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  1. #1
    emsr2d2's Avatar
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    Default "Have got" as a verb

    I taught my first class with a child on Friday. He is a very enthusiastic, reasonably well-behaved 8-year-old and I think the class went OK, considering I've never taught a kid before.

    He has been doing the present simple at school and had 3 different verbs written out as positive, negative and interrogative. The first 2 verbs were much as I expected: to be (which he has trouble with); and to wear (which appeared to have been picked at random but he uses well).

    The third was a surprise. He has been taught "to have got" instead of "to have". He had the whole lot written out in full and, as with all verbs learnt here, had memorised them. As it was the first class, I wanted to help to reinforce what he was doing at school, so I felt somewhat obligated to go with it. We played a game using plastic fruit and vegetables where I alternately asked and answered "Have you got an apple?", "I have got 3 apples" etc. The problem I found was that I automatically, over and over again, found myself saying "Do you have 3 apples?" or "I have 5 potatoes" etc. I find the use of "have got" very odd.

    Has anyone else come across the use of "have got" being used in place of "have" with elementary classes? The only reason I can think of that they use it is because in the interrogative, they don't have to use the auxiliary "do/does". They can use the same words as in the positive, just in a different order.

    I am tempted to talk to his parents about it and explain that I believe that "to have" would be much more useful, not to mention simpler for him to learn.

    Any opinions gratefully received. Thanks.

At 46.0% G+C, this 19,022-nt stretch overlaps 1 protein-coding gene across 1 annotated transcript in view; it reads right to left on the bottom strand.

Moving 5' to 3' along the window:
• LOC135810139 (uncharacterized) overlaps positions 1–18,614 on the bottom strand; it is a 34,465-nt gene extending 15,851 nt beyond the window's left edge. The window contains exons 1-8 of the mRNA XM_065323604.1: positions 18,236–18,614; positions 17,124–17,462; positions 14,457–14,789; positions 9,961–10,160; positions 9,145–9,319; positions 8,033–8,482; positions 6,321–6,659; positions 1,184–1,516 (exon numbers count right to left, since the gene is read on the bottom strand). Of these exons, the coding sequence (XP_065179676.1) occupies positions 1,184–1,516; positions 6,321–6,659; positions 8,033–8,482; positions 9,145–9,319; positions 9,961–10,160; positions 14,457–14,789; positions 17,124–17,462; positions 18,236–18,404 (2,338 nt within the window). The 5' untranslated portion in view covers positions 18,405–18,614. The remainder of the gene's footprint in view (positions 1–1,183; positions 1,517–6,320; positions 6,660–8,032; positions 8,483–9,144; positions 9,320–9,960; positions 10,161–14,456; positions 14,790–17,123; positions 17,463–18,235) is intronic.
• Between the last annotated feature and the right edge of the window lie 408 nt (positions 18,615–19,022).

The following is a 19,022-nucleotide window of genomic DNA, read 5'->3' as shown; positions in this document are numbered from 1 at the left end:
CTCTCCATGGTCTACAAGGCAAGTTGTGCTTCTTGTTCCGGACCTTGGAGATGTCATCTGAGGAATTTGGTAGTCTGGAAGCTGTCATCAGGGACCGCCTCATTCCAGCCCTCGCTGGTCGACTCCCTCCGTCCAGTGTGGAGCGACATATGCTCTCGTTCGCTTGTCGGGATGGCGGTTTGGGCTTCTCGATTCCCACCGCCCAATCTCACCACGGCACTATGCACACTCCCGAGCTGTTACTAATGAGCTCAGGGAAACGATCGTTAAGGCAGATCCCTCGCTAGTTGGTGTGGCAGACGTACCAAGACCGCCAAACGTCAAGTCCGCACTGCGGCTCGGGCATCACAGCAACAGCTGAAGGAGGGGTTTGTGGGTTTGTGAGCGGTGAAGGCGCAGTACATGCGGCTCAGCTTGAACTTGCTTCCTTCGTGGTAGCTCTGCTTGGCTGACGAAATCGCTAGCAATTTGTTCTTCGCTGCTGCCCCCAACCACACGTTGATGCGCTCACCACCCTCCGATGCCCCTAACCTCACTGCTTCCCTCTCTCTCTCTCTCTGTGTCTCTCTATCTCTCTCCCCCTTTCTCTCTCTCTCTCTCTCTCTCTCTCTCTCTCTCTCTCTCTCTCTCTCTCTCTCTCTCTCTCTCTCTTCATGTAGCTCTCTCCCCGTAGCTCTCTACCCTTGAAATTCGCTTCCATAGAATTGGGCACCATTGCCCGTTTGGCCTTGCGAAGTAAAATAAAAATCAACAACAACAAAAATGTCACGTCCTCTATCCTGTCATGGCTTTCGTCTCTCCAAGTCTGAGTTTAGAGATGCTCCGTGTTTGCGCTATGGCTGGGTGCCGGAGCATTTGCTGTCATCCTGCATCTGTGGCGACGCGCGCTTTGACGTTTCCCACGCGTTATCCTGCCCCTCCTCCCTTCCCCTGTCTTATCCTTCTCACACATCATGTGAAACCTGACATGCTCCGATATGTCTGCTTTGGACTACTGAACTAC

2. #2
    abbyash is offline Newbie
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    Default Re: "Have got" as a verb

    As an American, "have got" is rarer to me. But here in Switzerland, where I teach in the public school using British English, it is one of the first verbs taught. I stumble over it all the time. Is it true that you Brits aren't using it anymore either?!

  3. #3
    suikerbossie is offline VIP Member
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    Default Re: "Have got" as a verb

    In Italy, too, my children are taught 'have got'. Why I don't know. Their teacher couldn't explain except that the text books are like that and so this is what is taught. Eg. I've got a brother and two sisters; he's got an apple. And so on.

    And verbs are not 'to be' 'to have' to run' but 'be' 'have' 'run'...

  4. #4
    MASM's Avatar
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    Default Re: "Have got" as a verb

    I've also been taught "have got" like that, maybe it's a Spanish thing.
    I know "got" is not needed, yet I've heard "I've got one apple (or whatever)" from different people, natives included, so many times that "I have one apple" sounds strange to me.

    If you need it for the question form "Have you got an apple?", maybe is less complicated to use it in a statement. Does the kid find it easier that way?

  5. #5
    emsr2d2's Avatar
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    Default Re: "Have got" as a verb

    Thanks everyone! Oh, it's true, we use "I've got" etc etc all the time in spoken English but I guess I'm used to being taught more "correct/formal" versions of languages, the style I would expect to find in writing and in exams. I just would have expected simply "have", but it seems "have got" is more common in teaching than I thought. I'll have to get used to it!

    As the last poster suggested, and I suspected, it makes the interrogative much easier.

    You have apples.